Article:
Building upon the rapid advances of recent years in the molecular and cell biology of infectious organisms, the Department has requested $30 million in FY 2000 specifically for developing improved vaccines for the highest priority bioterrorism threats: anthrax and smallpox.

Other DHHS agencies are engaged in relevant research and development as well. CDC, as part of the surveillance initiative I described earlier, is expanding its in-house Rapid Toxic Screen project to develop methods for measuring, within 48 hours, toxicants in human blood or urine samples. The goal over the next three years is to devise methods to identify and measure 150 different toxins and to achieve an in-house analytic capacity of 200 samples per day. As new methods come on line, CDC will disseminate them to state and local laboratories as appropriate for incorporation into their analytic repertoires. Also, FDA proposes to expand its research on detection and characterization of toxins that might be used by terrorists.

Looking more generally at the entire civilian medical response to chemical and biological terrorism, DHHS contracted in May, 1997 with the National Academy of Sciences' Institute of Medicine (IOM) to provide specific recommendations for priority research and development activities to improve that response. The IOM's report, delivered this past January, examines a wide range of research and development needs - including not only the medical response areas described above but also topics such as environmental detection of chemical or biological agents, personal protective clothing and equipment, and decontamination. My colleagues and I have found this to be an excellent and helpful study; and the Office of Science and Technology within the Executive Office of the President is using the IOM report as its framework for assessing and coordinating counter-terrorism-related research and development throughout the Executive Branch.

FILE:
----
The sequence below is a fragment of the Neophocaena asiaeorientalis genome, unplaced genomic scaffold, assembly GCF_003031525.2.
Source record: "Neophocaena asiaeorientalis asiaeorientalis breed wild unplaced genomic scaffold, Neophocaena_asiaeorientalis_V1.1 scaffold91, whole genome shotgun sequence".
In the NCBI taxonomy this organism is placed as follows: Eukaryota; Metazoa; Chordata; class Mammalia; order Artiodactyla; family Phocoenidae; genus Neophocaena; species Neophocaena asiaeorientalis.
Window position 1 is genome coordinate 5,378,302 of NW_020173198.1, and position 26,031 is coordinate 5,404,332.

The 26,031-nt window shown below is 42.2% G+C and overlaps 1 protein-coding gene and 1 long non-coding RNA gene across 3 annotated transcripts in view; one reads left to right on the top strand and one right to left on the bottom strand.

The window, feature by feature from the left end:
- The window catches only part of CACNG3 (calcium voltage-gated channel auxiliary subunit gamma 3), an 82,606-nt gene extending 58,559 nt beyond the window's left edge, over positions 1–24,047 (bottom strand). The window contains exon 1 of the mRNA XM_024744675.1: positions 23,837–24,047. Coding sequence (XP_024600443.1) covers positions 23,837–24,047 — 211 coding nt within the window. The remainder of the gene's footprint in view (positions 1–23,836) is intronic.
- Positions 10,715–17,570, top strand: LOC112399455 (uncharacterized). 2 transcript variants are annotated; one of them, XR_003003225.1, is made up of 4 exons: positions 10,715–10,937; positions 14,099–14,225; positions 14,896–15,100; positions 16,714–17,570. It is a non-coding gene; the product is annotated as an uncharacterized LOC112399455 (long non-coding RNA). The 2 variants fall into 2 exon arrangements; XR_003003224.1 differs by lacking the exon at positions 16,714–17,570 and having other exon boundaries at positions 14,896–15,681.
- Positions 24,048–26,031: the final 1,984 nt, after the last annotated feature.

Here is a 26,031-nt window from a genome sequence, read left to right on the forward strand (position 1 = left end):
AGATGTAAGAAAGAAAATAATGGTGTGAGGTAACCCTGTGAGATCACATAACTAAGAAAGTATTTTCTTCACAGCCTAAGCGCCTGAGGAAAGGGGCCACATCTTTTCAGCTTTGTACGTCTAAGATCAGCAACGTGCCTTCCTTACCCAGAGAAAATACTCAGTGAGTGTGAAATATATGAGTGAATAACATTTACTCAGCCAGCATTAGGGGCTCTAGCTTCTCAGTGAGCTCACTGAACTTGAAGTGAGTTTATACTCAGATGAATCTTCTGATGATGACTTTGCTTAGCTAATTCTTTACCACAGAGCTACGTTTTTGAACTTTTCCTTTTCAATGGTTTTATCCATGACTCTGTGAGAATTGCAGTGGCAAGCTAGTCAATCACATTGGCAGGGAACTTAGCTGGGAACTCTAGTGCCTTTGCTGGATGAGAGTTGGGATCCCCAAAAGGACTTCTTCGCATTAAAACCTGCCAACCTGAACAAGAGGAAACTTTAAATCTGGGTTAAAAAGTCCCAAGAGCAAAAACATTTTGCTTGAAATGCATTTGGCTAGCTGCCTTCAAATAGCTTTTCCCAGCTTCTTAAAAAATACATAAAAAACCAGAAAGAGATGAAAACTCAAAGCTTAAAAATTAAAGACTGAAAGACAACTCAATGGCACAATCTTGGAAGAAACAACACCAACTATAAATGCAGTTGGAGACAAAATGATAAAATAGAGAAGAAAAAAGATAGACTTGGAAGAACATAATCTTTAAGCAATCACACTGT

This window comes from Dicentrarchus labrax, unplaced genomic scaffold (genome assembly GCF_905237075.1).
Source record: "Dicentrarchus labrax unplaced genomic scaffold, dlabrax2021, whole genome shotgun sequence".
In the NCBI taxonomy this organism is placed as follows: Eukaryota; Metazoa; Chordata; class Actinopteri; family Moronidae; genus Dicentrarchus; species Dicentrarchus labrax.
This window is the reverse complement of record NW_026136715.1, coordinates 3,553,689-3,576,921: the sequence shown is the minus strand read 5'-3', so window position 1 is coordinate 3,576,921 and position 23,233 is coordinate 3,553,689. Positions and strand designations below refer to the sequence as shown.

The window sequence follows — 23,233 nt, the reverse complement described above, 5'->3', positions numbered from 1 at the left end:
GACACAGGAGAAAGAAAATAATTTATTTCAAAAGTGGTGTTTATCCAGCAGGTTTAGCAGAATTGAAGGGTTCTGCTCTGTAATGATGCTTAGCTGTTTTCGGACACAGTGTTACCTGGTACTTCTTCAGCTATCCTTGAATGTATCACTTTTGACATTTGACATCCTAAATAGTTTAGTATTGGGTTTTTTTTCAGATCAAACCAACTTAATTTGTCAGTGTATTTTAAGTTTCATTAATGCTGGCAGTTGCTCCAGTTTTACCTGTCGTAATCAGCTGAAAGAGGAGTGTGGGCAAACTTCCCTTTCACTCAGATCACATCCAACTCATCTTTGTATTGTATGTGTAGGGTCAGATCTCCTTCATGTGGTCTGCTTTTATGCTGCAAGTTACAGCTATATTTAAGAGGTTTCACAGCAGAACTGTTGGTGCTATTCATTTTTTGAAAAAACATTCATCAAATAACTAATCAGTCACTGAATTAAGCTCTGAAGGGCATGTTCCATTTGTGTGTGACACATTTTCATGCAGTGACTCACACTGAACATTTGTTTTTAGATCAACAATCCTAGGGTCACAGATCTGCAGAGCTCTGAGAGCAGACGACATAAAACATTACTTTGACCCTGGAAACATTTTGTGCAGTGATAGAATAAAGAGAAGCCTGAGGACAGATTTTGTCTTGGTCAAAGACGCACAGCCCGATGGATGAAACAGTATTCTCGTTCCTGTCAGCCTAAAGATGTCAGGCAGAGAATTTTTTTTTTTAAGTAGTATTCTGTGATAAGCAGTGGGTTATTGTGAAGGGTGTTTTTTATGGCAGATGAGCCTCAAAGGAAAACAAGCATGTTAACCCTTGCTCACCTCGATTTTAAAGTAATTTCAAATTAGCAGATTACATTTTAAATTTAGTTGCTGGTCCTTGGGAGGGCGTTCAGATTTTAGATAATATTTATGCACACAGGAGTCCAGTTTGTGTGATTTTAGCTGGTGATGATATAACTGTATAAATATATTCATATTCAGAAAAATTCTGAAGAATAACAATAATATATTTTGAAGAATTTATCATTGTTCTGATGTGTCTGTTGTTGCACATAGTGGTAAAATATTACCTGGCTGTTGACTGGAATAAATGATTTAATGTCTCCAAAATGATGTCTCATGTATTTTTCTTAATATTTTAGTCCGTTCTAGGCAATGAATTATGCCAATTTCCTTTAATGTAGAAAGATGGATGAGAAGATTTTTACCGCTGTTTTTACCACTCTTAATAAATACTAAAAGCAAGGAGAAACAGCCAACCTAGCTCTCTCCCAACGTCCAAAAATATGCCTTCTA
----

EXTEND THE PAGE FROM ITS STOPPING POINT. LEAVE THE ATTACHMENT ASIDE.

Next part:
Expedited Regulatory Review. The development of new or improved diagnostics, antibiotics, antivirals, and vaccines needed to combat bioterrorism must go hand in hand with efforts to streamline the regulatory process that new products must undergo successfully to be approved for marketing. FDA will work closely with sponsors and manufacturers to ensure effective and timely reviews of investigational new products. For example, NIH has created an Anthrax Vaccine Working Group, which brings together representatives of the NIH, FDA, and DOD to advance research and development relevant to developing a new anthrax vaccine. Also, FDA intends to accelerate the pace and increase the efficiency of its reviews by ensuring the availability of experts to guide sponsors through the regulatory process not only for new products but also for new uses of existing products.

In conclusion, Mr. Chairman, I believe that DHHS is off to a good start toward protecting this nation from those who would use biological weapons against the civilian population. Thanks to the leadership of President Clinton and the strong support of the Congress, the funding for the anti-bioterrorism initiative this fiscal year totals $158 million. Moreover, the President's request for FY 2000 includes $230 million to continue, expand, and strengthen the activities begun this year. The medical and public health communities clearly have the skill and the will needed for this task. We seek your help in ensuring that they also have the means.